I have a Moleskine sketchbook that I haven’t used much, but I’ve liked Wil Freeborn’s watercolors in his, so I thought I’d give mine a try again with this preliminary sketch for another painting for my California series. I am going to make a concerted effort to sketch Tysons this year, and the peculiar characteristics of the Moleskine Sketchbook paper could prove useful. Two for one here, working out a composition and getting practice with this paper and my compact kit for watercolor sketching.

Thanks for reading.

Utility Pole, Route 1

20140125-181021.jpgI was kicking around a few different ways of dealing with this scene. My reference photo was expansive and somewhat standard, as taking photos from the passenger seat of a car would tend to be, but there were interesting possibilities when cropped. This was a crop ignoring the expansiveness of the view and focusing on this utility pole. I tried some colored pencil scraped on in the foreground over some different diluted dabs of color to get the grassy texture. It seems to have worked out ok. More to play with I think, but I got a few good things out of this.

Lunch time sketch of office buildings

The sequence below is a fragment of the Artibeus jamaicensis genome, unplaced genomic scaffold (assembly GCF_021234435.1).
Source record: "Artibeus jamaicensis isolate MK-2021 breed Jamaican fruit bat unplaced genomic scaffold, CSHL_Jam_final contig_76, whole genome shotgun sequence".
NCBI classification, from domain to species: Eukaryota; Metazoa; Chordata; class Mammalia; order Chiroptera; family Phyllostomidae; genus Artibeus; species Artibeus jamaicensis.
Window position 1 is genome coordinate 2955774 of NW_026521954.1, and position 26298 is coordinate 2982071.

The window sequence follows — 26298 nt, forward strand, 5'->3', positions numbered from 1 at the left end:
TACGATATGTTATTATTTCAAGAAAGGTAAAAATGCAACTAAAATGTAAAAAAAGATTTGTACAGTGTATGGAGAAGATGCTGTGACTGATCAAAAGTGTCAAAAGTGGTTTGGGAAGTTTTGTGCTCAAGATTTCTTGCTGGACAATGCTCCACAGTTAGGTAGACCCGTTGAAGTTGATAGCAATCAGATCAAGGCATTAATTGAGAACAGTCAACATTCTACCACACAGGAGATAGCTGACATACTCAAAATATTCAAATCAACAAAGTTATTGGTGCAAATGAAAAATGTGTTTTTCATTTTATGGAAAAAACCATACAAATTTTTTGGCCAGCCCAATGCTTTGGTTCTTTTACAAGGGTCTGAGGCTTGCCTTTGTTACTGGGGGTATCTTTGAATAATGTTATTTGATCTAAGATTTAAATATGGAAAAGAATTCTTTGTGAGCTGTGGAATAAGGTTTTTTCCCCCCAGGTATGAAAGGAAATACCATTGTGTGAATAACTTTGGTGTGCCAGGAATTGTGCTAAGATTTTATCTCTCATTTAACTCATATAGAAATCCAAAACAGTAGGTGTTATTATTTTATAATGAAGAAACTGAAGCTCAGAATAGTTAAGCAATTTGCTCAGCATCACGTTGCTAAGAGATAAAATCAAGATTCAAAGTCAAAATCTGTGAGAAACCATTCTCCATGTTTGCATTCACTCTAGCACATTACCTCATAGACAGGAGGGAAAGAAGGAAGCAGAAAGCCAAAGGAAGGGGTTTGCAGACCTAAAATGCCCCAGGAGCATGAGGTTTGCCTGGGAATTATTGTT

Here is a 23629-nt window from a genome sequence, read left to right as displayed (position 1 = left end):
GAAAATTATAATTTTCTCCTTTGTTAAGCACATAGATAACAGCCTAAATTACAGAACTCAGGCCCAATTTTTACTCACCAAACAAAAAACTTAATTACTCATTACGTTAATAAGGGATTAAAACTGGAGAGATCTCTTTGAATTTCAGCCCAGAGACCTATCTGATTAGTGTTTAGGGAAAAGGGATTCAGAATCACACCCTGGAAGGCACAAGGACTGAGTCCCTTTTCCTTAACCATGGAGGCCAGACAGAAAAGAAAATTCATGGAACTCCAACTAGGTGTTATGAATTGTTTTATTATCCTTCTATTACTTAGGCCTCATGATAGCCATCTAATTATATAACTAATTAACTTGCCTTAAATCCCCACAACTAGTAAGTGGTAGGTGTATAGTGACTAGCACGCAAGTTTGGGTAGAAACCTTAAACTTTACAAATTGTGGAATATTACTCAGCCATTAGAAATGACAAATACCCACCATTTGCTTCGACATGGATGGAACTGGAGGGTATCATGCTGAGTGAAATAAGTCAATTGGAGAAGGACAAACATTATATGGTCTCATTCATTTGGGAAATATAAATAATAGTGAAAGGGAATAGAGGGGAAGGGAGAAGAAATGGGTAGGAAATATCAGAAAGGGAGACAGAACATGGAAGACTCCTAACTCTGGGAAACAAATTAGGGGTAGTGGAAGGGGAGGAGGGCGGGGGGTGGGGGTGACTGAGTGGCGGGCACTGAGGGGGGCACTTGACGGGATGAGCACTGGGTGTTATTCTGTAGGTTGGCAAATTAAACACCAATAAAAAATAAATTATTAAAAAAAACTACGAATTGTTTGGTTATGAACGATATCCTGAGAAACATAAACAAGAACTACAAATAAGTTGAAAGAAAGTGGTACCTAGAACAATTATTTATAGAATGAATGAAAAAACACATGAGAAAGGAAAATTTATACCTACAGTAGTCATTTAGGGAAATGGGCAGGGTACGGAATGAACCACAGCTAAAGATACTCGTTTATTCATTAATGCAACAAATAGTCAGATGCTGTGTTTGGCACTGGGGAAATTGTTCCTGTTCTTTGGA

I have a nice view from my office building in Tysons Corner: more office buildings. I’ve sketched the view out the window a few times, but here’s another try from today during my lunch break. The light was kid of interesting, and I embellished it a little. I was also interested in the tall trees obstructing the view. I made them a little more pronounced.

I was also excited to try out my new Isabey red sable pocket round. I plan to do a lot more sketching around work–Tysons is undergoing a big transformation, so once I can go outside again, there should be some good sketching opportunities–and I want to get my compact set up in order (shown above). It was a nice experiment today. Much better using a real brush then the waterbrushes I had been using for this sort of work.

Thanks for reading.

Off the Side of Route 1

Looking forward to plein air season, I wanted to work on a single session 11×14 painting to start getting used to working quickly and not worrying too much. This one took about two hours based on our drive up and down route 1 a couple years ago. We were coming back from Monterey when I saw this. The road was narrow all the way, so pull-offs like this were common, though in this case it was private.